"A revitalized pastor, renewed in heart and spirit to serve God fully"
The Reformed Pastor by Richard Baxter was one of those books that I kept bumping into and hearing about for years, but never actually got around to reading it.
by David Bercot
Most professing Christians today have the mistaken notion that a man needs to go to seminary in order to be an effective preacher. However, the New Testament Christians had no seminaries. Yet, they raised up effective preachers and teachers all the same. As David Bercot argues in his most recent book, Plain Speaking, the Holy Spirit can use ordinary Christian men today to preach and teach—just as He did back in the first century.
Bercot attends a church that has no seminary-trained ministers, just as do many of our readers. Yet Bercot believes that the quality of preaching in churches like ours should not be one bit inferior to that of conventional churches with professionally trained ministers. If anything, it should be better.
However, if we are honest, I think we would all have to admit that too often this isn’t the case. We’ve all heard many excellent sermons and devotionals in our churches. But, we have also heard many rambling messages with no clear theme or goal, delivered in unenthusiastic, monotone voices.
I think one can sum up one of the root problems of the modern Evangelical concept of the church with a single trip to Burger King. I’m envisioning the one off the turnpike on the way to Harrisburg, Pennsylvania. It’s a big one. It is made of big stones and has a nice, high, cathedral-like ceiling. If it’s your misfortune to eat there, after you pay your small fortune and sit down with your family at one of those little tables, take a minute and look around. It kind of reminds me of a modern American church.
With the ever increasing occurrence of wars, terrorist attacks, and political corruption, even the secular world is beginning to ask the question—what’s going on? Not that war and corruption are anything new, but more and more, many are beginning to notice an exponential increase.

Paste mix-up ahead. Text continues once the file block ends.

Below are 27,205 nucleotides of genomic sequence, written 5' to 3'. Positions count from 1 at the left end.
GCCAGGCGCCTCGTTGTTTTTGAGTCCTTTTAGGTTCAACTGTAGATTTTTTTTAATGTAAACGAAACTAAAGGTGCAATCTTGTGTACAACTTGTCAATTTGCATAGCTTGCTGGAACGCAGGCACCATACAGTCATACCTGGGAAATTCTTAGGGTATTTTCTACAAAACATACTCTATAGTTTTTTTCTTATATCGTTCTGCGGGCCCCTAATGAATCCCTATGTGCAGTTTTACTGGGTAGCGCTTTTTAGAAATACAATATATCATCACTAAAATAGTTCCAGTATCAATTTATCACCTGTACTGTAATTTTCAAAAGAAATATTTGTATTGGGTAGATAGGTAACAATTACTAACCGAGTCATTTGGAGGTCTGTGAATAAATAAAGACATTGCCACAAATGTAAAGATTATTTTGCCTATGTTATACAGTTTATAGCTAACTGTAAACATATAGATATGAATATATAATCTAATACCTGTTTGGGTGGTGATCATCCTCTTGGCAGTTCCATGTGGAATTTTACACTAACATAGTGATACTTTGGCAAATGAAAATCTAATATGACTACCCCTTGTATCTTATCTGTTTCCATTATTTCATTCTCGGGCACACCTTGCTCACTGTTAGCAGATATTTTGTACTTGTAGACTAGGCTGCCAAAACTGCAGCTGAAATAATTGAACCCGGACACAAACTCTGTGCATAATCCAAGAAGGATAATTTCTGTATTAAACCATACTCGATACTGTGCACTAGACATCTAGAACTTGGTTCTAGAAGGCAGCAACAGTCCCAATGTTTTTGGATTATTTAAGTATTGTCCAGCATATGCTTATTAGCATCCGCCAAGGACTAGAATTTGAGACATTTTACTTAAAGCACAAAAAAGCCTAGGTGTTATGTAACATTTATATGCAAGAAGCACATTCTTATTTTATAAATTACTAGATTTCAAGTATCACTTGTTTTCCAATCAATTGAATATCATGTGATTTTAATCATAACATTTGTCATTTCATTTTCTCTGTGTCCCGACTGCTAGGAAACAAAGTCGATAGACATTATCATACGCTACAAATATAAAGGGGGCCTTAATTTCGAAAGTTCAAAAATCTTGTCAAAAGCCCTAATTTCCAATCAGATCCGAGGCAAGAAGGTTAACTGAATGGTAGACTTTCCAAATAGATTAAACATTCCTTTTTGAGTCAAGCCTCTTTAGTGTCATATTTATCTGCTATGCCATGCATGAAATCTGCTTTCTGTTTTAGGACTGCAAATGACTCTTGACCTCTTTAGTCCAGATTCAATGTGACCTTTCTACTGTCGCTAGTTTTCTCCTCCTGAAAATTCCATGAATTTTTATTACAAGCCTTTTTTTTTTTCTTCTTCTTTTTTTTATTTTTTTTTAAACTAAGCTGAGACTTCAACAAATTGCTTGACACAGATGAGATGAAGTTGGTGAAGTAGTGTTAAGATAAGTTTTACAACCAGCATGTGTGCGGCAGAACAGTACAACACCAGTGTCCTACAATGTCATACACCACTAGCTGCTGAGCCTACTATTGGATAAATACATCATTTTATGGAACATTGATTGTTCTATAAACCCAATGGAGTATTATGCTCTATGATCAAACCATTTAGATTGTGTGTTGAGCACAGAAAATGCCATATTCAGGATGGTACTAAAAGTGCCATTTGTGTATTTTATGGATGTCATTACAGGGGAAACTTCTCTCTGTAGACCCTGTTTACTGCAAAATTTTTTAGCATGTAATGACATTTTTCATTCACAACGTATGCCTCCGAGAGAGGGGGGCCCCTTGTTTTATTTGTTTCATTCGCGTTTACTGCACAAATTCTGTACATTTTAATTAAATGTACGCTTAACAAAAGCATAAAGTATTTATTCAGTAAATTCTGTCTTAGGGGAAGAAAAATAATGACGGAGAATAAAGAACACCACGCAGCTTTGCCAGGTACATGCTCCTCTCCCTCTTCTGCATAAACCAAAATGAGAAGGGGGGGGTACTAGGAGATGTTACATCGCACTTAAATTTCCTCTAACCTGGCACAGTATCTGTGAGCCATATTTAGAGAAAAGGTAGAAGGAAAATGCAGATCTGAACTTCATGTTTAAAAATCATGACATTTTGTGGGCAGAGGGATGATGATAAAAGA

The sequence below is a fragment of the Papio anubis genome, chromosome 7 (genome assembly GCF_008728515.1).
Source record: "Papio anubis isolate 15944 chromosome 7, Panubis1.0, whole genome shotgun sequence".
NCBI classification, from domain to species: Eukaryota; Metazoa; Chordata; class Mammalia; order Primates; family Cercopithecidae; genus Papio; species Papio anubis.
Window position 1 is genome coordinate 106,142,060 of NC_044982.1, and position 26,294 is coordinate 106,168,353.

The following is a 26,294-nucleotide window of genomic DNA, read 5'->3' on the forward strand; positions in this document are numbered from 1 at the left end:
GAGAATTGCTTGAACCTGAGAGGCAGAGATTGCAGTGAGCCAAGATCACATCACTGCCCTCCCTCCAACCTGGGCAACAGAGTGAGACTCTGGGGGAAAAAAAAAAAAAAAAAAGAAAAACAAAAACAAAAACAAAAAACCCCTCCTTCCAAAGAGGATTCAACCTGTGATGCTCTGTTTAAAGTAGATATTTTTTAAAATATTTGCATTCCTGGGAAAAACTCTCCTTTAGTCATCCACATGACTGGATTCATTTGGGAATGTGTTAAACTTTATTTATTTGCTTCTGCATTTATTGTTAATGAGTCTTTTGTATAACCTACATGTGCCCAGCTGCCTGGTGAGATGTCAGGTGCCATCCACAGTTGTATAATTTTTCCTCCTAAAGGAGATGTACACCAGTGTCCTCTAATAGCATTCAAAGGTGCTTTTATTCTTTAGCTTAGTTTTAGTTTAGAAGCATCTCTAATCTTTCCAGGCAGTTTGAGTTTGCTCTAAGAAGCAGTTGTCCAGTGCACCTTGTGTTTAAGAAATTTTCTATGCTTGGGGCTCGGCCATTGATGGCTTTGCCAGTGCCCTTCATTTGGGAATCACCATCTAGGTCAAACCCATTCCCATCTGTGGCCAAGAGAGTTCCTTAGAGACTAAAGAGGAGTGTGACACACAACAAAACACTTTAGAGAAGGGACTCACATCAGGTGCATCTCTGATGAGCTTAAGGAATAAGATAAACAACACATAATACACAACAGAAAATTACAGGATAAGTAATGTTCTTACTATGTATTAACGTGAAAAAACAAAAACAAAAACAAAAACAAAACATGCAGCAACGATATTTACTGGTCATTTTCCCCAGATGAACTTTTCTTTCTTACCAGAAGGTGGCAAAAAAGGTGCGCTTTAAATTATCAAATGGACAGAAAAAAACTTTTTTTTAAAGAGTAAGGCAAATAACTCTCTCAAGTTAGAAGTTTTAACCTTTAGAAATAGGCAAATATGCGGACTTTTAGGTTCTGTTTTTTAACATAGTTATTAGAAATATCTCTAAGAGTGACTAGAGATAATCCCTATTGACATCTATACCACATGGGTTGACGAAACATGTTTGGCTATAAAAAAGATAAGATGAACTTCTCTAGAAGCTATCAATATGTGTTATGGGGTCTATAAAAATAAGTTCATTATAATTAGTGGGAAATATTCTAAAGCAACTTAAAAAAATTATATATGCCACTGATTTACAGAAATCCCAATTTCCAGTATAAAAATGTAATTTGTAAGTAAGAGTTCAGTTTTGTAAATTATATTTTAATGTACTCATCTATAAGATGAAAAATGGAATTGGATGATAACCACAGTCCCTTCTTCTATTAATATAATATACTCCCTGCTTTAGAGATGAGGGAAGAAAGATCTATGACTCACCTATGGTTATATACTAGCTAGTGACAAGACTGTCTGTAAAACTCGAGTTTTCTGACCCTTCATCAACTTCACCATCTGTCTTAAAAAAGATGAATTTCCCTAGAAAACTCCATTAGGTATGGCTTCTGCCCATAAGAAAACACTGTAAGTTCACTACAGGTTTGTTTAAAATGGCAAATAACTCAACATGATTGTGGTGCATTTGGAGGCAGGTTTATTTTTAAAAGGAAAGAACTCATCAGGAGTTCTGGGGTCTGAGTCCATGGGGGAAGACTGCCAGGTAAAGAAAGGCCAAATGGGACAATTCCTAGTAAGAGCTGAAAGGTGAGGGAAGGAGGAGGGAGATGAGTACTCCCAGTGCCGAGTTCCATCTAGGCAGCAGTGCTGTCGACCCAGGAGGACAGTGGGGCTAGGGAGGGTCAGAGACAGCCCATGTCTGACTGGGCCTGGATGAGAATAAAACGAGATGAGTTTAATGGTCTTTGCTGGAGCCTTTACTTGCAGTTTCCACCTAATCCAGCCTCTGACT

Compounding this anxiety is the fact that modern society is finding fewer areas to place the blame. In the past, the church took the blame; but as America moves farther and farther away from Biblical-based principles of right and wrong, and deeper into a neo-Christian, humanist-based secular society, the only ones they have left to blame are themselves.
For we must all appear before the judgment seat of Christ; that every one may receive the things done in his body, according to that he hath done, whether it be good or bad. (2 Co. 5:10)
What’s the boldest example of evangelism that you have ever seen? For me, it was when I was fresh out of anesthesia school. I was working in a hospital that employed a lot of foreign medical students and residents. Because of all the students, the operating rooms there were usually bustling with all kinds of people—not just the surgeons and their residents, but the X-ray people had their trainees, the scrub techs had their trainees, the lab techs had theirs, etc … I guess you get the idea—the operating rooms were packed!
Let no man deceive you with vain words. Ephesians 5:6
Certain men crept in unawares . . . turning the grace of God into lasciviousness. Jude 4
The funny thing about a broken clock is that it is perfectly right twice a day. Think about it … that old clock might have been dead for years, but nonetheless, two times a day its little rusty hands proudly proclaim the time as accurately as the space program’s best atomic clock. However, despite this brief momentary accuracy, for all practical purposes a broken clock is still worthless. And that’s a bit the way that salvation is commonly taught and preached these days. It’s often completely right for a moment...but by and large it is still broken.